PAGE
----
On physical exam, the patient’s T-max was 101, heart rate was 100, blood pressure was 100/60, respiratory rate was 12, and his 02 saturation was 99% on 3 liters nasal canula.  He was not on oxygen at home.  He was uncomfortable and ill-appearing.  His temporal arteries were normal on exam.  There was no lymphadenopathy on exam, and his neck veins were normal.  He had a 2 out of 6 systolic flow murmur.  He didn’t have any rubs or gallops.  There were no other signs or symptoms of heart failure.  There were crackles at his bases bilaterally on lung exam.  His musculoskeletal exam showed there was no synovitis.  He had Heberden’s nodes on his distal interphalangeal.  On dermatologic exam, there was trace livido on the plantar aspect of his left foot.  Otherwise, an extensive examination of his skin did not reveal any rashes.  On vascular exam, his pulses were symmetric, and he did not have any bruits.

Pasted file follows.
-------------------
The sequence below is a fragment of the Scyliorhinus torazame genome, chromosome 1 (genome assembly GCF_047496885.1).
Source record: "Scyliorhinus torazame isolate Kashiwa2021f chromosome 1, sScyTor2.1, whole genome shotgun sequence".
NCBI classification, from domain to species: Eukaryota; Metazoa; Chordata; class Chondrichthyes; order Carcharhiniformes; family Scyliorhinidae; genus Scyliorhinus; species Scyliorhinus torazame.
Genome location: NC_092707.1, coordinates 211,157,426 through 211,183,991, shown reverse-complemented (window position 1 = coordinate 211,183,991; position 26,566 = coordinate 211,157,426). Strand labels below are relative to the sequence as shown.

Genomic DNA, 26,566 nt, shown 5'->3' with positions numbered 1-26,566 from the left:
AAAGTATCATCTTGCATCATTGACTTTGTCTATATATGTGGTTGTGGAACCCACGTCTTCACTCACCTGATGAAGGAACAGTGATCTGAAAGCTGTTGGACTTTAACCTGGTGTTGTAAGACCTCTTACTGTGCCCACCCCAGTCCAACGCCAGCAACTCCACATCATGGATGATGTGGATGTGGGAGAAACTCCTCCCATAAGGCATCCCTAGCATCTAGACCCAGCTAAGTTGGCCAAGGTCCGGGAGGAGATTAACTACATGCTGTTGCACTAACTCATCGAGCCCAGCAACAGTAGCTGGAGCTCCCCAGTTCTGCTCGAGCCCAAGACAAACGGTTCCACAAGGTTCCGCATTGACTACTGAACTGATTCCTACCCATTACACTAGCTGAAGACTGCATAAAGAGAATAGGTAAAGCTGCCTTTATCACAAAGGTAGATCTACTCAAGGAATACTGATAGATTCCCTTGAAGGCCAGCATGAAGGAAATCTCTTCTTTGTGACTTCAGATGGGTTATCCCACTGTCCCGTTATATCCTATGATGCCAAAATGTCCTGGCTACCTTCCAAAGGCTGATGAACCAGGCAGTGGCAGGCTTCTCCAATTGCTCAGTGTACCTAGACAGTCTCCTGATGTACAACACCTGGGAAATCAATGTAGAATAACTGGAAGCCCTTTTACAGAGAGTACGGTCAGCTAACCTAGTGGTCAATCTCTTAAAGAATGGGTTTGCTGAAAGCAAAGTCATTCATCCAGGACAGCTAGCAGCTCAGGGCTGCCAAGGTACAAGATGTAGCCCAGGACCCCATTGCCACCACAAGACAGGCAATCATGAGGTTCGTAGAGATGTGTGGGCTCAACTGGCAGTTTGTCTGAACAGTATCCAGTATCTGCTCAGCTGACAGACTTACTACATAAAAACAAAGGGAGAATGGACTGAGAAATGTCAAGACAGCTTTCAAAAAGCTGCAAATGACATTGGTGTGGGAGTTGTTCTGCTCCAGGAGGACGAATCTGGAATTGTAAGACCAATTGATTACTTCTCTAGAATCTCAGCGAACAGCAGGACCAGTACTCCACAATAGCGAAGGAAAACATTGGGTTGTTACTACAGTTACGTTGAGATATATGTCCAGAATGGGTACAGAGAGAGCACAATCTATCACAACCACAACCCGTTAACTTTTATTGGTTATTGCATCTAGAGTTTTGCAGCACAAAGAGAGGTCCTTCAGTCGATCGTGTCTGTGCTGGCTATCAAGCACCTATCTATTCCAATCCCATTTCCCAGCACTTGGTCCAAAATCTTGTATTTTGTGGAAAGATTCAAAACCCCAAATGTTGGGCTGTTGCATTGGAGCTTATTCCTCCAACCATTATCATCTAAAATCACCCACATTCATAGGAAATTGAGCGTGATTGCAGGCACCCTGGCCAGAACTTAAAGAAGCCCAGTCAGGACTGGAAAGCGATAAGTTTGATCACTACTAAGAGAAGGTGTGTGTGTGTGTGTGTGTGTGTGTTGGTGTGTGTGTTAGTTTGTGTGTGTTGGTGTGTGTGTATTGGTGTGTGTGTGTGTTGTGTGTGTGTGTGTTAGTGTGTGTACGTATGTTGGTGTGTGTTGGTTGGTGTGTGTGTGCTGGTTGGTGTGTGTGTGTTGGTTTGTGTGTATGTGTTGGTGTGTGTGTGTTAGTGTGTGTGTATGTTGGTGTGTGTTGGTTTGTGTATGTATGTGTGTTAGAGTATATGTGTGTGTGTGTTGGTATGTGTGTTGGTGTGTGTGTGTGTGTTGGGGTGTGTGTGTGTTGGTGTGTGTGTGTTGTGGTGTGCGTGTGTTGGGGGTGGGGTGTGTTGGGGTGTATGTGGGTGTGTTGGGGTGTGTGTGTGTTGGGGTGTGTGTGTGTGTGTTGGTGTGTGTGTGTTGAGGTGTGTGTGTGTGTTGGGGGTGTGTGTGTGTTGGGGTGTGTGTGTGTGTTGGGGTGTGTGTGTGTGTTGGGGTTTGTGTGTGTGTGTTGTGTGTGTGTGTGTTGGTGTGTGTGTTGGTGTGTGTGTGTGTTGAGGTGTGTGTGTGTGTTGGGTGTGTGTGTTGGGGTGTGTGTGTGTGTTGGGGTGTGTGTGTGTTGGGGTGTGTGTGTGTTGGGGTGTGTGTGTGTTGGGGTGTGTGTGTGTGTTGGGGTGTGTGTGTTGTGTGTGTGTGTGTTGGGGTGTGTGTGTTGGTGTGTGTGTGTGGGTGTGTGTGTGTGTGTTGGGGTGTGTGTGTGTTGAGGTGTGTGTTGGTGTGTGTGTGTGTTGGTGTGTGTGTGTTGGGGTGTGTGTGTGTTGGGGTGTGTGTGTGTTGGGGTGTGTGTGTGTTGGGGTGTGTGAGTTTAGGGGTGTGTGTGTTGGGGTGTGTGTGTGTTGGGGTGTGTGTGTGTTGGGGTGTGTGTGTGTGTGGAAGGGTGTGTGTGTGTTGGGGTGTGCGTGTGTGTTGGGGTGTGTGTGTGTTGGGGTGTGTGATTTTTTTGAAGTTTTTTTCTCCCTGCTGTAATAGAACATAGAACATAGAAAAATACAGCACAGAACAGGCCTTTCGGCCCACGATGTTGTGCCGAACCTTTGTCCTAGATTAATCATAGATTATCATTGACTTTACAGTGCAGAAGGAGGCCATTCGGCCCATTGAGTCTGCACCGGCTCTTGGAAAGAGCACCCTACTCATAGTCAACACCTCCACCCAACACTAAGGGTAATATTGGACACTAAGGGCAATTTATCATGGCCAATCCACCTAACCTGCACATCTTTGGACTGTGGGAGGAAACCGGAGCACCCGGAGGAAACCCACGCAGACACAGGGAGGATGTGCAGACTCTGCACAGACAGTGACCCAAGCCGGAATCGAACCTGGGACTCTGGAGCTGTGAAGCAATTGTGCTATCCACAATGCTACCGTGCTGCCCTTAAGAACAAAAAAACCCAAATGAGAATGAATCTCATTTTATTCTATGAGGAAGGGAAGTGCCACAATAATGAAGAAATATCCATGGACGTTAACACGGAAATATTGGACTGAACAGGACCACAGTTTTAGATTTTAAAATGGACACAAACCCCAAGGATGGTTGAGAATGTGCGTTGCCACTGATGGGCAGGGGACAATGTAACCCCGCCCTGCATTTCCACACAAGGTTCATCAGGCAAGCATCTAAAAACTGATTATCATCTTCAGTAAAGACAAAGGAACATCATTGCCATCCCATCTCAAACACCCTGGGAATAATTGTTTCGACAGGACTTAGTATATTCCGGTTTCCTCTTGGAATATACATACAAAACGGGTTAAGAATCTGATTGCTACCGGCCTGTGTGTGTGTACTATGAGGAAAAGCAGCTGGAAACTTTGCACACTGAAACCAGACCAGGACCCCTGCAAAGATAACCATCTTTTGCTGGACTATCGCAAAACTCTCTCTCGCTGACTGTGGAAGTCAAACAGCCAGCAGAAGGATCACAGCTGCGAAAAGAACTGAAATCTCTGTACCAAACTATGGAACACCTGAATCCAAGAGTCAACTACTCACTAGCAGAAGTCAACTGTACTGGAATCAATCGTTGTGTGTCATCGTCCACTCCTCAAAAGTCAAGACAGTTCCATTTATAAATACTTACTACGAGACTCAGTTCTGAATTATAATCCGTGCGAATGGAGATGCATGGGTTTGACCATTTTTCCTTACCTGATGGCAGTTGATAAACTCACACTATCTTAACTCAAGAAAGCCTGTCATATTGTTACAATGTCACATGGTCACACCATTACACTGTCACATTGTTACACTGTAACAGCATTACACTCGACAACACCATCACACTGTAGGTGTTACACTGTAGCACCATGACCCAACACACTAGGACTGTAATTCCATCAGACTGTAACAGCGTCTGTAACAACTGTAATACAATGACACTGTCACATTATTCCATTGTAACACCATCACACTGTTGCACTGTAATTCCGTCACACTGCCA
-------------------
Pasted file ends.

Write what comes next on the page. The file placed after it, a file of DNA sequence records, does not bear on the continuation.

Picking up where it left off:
On neurologic exam, he had waxing and waning levels of consciousness.  He was oriented to himself, but not the month, the President or the year.  His speech was incredibly slow and labored.  He would only respond to questions 50% of the time.  He was minimally verbal and he had a lot of word-finding difficulties.  His strength, once you could engage him, was essentially normal, but it took a lot of effort.  He was able to ambulate, but he was incredibly unsteady.  His gait was slightly wide-based, and his reflexes were normal.

Laboratory data

His CBC was abnormal with a white count of 3.8, hematocrit of 28.3 and platelets of 97,000.  His creatinine was 1.2.  His urinalysis had no protein and no red blood cells.  He had a multitude of other studies; markedly abnormal, which included an albumin of 1.7, an elevated LDH of 2138 and an elevated ferritin of 2303.  He also had a number of serologies sent.  He had an elevated rheumatoid factor at 86 and, once again, elevated inflammatory markers with a sedimentation rate of 67 and a CRP of 7.9.

Imaging studies